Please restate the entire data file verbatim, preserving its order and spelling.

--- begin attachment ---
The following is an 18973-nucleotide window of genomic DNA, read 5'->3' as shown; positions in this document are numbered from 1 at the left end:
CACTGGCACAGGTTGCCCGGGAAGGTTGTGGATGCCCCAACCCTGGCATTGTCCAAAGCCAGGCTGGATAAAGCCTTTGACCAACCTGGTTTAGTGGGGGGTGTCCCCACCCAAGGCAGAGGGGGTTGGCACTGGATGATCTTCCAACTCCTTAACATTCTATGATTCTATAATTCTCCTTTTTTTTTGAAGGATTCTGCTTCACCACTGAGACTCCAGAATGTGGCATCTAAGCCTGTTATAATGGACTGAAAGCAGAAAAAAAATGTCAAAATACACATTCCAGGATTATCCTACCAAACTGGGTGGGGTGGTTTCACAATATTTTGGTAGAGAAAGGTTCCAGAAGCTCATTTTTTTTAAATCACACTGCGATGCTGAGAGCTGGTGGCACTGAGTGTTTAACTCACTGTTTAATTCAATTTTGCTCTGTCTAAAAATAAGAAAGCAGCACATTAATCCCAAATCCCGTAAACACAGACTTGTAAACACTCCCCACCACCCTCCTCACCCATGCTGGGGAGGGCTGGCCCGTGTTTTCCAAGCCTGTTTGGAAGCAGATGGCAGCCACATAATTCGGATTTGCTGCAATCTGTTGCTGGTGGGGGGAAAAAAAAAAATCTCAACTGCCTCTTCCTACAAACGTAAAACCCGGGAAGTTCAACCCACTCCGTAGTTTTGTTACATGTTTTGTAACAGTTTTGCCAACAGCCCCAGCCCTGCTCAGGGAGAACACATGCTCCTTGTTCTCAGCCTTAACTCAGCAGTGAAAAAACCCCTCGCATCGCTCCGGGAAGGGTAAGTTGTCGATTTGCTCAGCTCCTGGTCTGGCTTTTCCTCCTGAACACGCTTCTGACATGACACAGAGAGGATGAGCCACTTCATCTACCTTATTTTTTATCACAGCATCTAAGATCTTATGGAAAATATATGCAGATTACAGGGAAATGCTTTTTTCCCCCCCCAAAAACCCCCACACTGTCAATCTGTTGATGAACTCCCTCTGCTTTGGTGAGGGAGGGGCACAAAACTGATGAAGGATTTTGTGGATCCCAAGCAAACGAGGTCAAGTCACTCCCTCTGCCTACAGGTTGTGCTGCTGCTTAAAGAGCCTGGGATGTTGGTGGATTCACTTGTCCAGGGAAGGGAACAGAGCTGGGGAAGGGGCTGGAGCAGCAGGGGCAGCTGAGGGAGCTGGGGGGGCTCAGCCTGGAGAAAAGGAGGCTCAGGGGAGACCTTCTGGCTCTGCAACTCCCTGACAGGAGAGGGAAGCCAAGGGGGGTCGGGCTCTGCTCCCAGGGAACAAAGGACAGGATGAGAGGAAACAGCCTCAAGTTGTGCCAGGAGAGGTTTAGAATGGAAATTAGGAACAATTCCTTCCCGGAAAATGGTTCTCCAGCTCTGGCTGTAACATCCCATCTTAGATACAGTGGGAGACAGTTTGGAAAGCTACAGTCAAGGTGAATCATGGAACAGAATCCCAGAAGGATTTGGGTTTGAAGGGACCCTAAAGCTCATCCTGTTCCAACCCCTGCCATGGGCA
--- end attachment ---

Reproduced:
The following is an 18973-nucleotide window of genomic DNA, read 5'->3' as shown; positions in this document are numbered from 1 at the left end:
CACTGGCACAGGTTGCCCGGGAAGGTTGTGGATGCCCCAACCCTGGCATTGTCCAAAGCCAGGCTGGATAAAGCCTTTGACCAACCTGGTTTAGTGGGGGGTGTCCCCACCCAAGGCAGAGGGGGTTGGCACTGGATGATCTTCCAACTCCTTAACATTCTATGATTCTATAATTCTCCTTTTTTTTTGAAGGATTCTGCTTCACCACTGAGACTCCAGAATGTGGCATCTAAGCCTGTTATAATGGACTGAAAGCAGAAAAAAAATGTCAAAATACACATTCCAGGATTATCCTACCAAACTGGGTGGGGTGGTTTCACAATATTTTGGTAGAGAAAGGTTCCAGAAGCTCATTTTTTTTAAATCACACTGCGATGCTGAGAGCTGGTGGCACTGAGTGTTTAACTCACTGTTTAATTCAATTTTGCTCTGTCTAAAAATAAGAAAGCAGCACATTAATCCCAAATCCCGTAAACACAGACTTGTAAACACTCCCCACCACCCTCCTCACCCATGCTGGGGAGGGCTGGCCCGTGTTTTCCAAGCCTGTTTGGAAGCAGATGGCAGCCACATAATTCGGATTTGCTGCAATCTGTTGCTGGTGGGGGGAAAAAAAAAAATCTCAACTGCCTCTTCCTACAAACGTAAAACCCGGGAAGTTCAACCCACTCCGTAGTTTTGTTACATGTTTTGTAACAGTTTTGCCAACAGCCCCAGCCCTGCTCAGGGAGAACACATGCTCCTTGTTCTCAGCCTTAACTCAGCAGTGAAAAAACCCCTCGCATCGCTCCGGGAAGGGTAAGTTGTCGATTTGCTCAGCTCCTGGTCTGGCTTTTCCTCCTGAACACGCTTCTGACATGACACAGAGAGGATGAGCCACTTCATCTACCTTATTTTTTATCACAGCATCTAAGATCTTATGGAAAATATATGCAGATTACAGGGAAATGCTTTTTTCCCCCCCCAAAAACCCCCACACTGTCAATCTGTTGATGAACTCCCTCTGCTTTGGTGAGGGAGGGGCACAAAACTGATGAAGGATTTTGTGGATCCCAAGCAAACGAGGTCAAGTCACTCCCTCTGCCTACAGGTTGTGCTGCTGCTTAAAGAGCCTGGGATGTTGGTGGATTCACTTGTCCAGGGAAGGGAACAGAGCTGGGGAAGGGGCTGGAGCAGCAGGGGCAGCTGAGGGAGCTGGGGGGGCTCAGCCTGGAGAAAAGGAGGCTCAGGGGAGACCTTCTGGCTCTGCAACTCCCTGACAGGAGAGGGAAGCCAAGGGGGGTCGGGCTCTGCTCCCAGGGAACAAAGGACAGGATGAGAGGAAACAGCCTCAAGTTGTGCCAGGAGAGGTTTAGAATGGAAATTAGGAACAATTCCTTCCCGGAAAATGGTTCTCCAGCTCTGGCTGTAACATCCCATCTTAGATACAGTGGGAGACAGTTTGGAAAGCTACAGTCAAGGTGAATCATGGAACAGAATCCCAGAAGGATTTGGGTTTGAAGGGACCCTAAAGCTCATCCTGTTCCAACCCCTGCCATGGGCA